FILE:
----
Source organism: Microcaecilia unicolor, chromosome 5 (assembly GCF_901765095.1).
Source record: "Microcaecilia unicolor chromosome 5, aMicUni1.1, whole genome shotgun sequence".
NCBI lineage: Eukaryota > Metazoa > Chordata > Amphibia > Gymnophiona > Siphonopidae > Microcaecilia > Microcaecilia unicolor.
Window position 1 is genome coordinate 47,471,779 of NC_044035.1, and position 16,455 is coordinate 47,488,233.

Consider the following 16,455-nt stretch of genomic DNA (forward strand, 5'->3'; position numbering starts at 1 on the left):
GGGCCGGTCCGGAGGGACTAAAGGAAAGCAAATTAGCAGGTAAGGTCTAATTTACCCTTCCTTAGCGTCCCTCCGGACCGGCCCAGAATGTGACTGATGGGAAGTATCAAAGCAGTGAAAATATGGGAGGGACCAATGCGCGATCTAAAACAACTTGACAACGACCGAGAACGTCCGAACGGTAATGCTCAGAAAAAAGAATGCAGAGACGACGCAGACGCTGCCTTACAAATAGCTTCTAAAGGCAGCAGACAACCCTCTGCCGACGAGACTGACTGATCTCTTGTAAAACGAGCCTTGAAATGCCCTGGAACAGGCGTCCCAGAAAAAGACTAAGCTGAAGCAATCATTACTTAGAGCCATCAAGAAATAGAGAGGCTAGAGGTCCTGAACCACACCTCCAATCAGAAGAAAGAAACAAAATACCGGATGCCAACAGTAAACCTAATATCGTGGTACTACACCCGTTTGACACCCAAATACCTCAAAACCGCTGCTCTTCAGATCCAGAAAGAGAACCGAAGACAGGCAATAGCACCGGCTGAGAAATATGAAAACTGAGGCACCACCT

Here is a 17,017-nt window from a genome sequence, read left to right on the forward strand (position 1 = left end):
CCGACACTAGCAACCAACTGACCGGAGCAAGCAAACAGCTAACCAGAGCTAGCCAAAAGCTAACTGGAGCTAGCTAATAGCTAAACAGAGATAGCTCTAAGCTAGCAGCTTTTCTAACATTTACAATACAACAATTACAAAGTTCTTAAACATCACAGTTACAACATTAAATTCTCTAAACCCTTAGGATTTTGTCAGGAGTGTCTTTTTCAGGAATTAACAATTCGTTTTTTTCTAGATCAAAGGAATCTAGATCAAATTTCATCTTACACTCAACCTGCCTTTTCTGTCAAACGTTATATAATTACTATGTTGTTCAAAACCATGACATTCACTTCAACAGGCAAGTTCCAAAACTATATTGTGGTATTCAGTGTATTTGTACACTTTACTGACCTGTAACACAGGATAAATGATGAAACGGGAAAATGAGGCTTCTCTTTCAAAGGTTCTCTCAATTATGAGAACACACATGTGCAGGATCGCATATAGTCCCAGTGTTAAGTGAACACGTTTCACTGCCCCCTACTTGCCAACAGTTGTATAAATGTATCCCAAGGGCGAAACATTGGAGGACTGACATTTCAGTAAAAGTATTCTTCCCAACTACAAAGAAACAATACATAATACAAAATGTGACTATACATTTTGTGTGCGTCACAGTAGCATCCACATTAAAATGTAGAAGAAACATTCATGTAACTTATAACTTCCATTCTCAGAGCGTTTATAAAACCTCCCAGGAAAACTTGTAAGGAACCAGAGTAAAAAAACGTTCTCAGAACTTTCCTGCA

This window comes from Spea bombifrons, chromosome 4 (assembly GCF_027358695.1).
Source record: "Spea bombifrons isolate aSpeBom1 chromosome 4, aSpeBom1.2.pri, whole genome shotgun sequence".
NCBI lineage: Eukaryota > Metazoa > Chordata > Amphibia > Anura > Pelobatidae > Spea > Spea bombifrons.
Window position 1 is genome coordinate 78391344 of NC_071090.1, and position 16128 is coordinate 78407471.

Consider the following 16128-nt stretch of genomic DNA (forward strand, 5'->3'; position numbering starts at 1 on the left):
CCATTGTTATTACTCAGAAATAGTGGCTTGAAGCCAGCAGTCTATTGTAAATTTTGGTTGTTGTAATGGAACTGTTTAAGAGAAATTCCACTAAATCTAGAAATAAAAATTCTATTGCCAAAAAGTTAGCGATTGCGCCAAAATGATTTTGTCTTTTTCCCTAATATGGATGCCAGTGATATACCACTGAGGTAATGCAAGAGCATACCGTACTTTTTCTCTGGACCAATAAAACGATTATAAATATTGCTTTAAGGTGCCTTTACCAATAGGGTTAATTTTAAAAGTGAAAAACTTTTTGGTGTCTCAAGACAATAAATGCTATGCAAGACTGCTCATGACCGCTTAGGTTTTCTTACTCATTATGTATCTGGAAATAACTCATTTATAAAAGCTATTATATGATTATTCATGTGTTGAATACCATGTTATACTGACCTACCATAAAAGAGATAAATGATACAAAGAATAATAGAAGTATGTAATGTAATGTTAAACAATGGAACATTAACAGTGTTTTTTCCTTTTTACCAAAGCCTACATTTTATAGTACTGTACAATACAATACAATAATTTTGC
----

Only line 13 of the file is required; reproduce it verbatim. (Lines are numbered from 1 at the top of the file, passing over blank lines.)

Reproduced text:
Consider the following 16128-nt stretch of genomic DNA (forward strand, 5'->3'; position numbering starts at 1 on the left):